As many of you know, an amazing thing happened this week. I reached out to our schools and community leaders, invited them to a Teen Suicide Prevention Summit, and the response was overwhelming.

My goal in convening the summit is to provide immediate help and support to kids who feel their only option is to take their own lives. We lost five kids to suicide in a matter of weeks in our community, and, as a person who grew up here, raised my kids here and cares deeply about the well-being of all children, I knew I had to contribute to a solution.

I did my homework on proven peer-based, school-based, nationally implemented strategies, then I started calling people. The response was tremendous.

School superintendants, leaders of mental health agencies and lawmakers from all over the state responded. Within a matter of a few weeks, more than 125 leaders agreed to meet and participate in a historic dialogue about teen suicide in our community.

Although I rarely worry, I’ll admit that I lost a lot of sleep leading up to the summit. I couldn’t help but think: What if there is contention and we are unable to have a productive conversation? What if no one in the room can agree on a solution? What if my presentation isn’t convincing? I was pretty nervous entering that big room, and I sent up more than a few fervent prayers that God would guide the event.

What happened was truly inspiring. Leaders from our school districts all enthusiastically agreed to explore new ways to work together to prevent teen suicide. Over a dozen mental health agencies agreed to form new, closer relationships with schools to streamline access to services and provide help for kids in crisis. The lawmakers in attendance proposed powerful ways to fund prevention and intervention.

At the end of the night, I collapsed into my car and cried with gratitude. Rarely have so many important people sat together and accomplished so much in one night. I know that their work and their willingness to collaborate and find solutions will touch the lives of thousands of kids and families.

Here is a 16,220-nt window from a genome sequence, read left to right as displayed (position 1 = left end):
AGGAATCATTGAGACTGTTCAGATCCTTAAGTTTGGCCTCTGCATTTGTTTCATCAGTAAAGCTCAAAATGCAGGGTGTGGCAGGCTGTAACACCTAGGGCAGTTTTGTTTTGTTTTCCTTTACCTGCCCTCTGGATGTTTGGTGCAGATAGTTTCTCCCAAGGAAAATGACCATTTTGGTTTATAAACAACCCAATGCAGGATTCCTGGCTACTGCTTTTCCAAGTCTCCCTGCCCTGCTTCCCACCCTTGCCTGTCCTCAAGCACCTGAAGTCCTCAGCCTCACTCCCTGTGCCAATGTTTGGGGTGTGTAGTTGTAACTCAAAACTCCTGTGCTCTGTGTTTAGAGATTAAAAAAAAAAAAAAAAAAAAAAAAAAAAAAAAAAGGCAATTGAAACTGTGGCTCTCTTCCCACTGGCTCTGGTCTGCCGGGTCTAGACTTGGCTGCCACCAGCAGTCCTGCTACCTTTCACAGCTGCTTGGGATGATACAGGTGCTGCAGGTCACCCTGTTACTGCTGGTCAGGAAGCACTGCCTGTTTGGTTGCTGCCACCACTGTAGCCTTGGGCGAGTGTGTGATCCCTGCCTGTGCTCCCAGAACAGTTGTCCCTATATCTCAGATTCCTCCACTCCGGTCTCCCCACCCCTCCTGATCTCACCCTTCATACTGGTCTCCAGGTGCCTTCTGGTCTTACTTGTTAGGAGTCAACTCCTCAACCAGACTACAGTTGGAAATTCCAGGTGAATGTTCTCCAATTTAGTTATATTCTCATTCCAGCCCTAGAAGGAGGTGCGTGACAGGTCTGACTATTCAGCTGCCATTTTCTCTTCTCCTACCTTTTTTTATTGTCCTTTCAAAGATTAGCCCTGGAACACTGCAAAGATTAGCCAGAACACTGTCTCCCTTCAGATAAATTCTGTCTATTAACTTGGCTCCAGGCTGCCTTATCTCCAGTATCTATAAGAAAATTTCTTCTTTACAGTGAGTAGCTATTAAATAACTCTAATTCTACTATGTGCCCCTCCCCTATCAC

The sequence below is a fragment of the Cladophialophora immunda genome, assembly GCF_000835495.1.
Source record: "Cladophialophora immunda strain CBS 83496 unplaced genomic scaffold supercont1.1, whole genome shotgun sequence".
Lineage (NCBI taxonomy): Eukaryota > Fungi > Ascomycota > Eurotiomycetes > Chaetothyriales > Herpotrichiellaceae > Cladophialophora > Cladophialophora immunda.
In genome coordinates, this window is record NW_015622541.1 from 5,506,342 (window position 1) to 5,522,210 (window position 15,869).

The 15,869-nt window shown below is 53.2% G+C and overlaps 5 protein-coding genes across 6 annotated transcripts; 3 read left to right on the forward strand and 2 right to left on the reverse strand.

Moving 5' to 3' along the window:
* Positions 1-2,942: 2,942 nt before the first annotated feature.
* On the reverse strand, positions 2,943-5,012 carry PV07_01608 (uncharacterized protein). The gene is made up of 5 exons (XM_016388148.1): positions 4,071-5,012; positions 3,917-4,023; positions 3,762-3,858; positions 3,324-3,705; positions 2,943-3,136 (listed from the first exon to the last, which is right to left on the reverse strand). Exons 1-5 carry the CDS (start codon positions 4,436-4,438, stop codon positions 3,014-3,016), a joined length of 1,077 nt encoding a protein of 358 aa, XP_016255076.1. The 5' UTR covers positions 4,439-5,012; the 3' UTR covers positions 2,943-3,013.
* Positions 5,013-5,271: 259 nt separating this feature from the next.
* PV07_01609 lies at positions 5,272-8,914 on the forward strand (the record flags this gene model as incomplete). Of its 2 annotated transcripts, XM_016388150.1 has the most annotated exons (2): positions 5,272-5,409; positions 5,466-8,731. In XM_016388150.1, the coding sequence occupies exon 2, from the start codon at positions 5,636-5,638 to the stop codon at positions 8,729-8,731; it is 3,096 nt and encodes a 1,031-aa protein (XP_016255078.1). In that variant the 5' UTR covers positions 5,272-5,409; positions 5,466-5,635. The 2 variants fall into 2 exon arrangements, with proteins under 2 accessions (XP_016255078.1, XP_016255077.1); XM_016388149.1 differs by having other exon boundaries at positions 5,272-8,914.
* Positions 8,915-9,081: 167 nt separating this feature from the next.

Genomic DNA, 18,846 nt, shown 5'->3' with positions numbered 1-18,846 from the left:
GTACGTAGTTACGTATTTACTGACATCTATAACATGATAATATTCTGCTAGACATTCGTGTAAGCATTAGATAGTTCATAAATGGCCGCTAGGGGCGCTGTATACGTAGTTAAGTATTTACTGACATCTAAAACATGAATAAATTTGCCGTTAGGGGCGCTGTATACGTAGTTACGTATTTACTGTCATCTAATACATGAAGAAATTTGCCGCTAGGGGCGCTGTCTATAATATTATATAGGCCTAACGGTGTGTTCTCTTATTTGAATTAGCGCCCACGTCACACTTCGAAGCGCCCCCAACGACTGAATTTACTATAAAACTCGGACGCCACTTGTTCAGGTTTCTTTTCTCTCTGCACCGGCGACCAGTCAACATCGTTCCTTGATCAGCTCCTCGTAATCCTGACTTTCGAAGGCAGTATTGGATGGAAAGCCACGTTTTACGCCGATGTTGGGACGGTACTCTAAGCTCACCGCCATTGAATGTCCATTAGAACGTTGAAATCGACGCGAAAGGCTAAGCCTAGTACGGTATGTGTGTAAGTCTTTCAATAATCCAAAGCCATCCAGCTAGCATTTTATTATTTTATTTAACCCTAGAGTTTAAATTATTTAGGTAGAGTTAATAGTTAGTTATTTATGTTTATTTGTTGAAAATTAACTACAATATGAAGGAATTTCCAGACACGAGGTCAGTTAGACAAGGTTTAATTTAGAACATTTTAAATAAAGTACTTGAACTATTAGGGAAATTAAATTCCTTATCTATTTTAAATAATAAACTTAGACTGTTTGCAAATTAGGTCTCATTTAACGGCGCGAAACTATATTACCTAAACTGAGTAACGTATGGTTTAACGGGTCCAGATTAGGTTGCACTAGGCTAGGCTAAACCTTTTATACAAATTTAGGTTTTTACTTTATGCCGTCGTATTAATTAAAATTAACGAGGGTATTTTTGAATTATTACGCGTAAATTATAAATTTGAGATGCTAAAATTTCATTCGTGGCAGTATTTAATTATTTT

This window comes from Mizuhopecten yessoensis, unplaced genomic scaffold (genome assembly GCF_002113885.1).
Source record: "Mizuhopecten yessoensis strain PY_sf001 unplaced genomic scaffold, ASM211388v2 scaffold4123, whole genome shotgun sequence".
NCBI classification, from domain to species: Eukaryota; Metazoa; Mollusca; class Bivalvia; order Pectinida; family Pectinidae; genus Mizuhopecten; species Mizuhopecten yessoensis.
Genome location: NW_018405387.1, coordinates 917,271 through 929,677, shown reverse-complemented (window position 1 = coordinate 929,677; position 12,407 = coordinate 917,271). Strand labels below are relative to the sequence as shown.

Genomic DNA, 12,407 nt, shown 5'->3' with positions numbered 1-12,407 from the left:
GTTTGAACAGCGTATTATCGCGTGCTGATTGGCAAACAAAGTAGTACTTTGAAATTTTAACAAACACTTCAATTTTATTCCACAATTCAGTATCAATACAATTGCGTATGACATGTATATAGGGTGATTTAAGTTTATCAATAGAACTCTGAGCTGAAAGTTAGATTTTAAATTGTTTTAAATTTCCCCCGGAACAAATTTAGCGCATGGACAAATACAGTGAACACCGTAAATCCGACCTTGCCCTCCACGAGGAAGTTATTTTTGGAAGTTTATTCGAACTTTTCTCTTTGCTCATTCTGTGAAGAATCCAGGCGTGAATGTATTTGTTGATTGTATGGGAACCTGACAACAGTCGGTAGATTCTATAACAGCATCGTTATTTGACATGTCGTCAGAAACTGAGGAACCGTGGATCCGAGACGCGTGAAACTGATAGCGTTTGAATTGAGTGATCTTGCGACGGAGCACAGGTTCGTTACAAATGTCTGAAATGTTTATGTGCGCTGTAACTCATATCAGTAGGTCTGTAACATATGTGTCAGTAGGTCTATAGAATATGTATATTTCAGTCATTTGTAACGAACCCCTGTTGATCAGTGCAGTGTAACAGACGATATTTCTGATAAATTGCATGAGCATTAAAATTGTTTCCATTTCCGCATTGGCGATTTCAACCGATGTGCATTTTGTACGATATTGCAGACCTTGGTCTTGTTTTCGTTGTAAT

But some of the sweetest moments I’ve experienced as part of this summit didn’t occur in that room. Rather, they came from the hundreds of people who have called or emailed to share their desire to help. Teens who have lost friends. Paramedics who’ve responded to suicide calls. Parents whose children have died or nearly died because they didn’t feel they could live another day. Medical examiners, abuse specialists, social workers, teachers — so many caring hearts. Even my marketing partner, Turell Group — led by the incredibly energetic Dana Turell — turned its entire effort to organizing the summit, and donated much of their time, because they believe in finding a solution as much as I do.

The uprising of heartfelt love for our children shown bright, and it has been humbling and inspiring for me to witness. I am proud to live in this community, and prouder yet to see that, in the face of crisis, good and loving people from all walks of life seek to help our adolescents live happier lives.
There are many steps yet to come to implement an across-the-board solution to the problem of suicide, and every single person who’s willing will have a role to play in our success. But at the end of the day, the common goal is to support and protect our kids. And that’s something with which everyone can agree.

Stay tuned for ways that you can get involved as this community effort moves forward.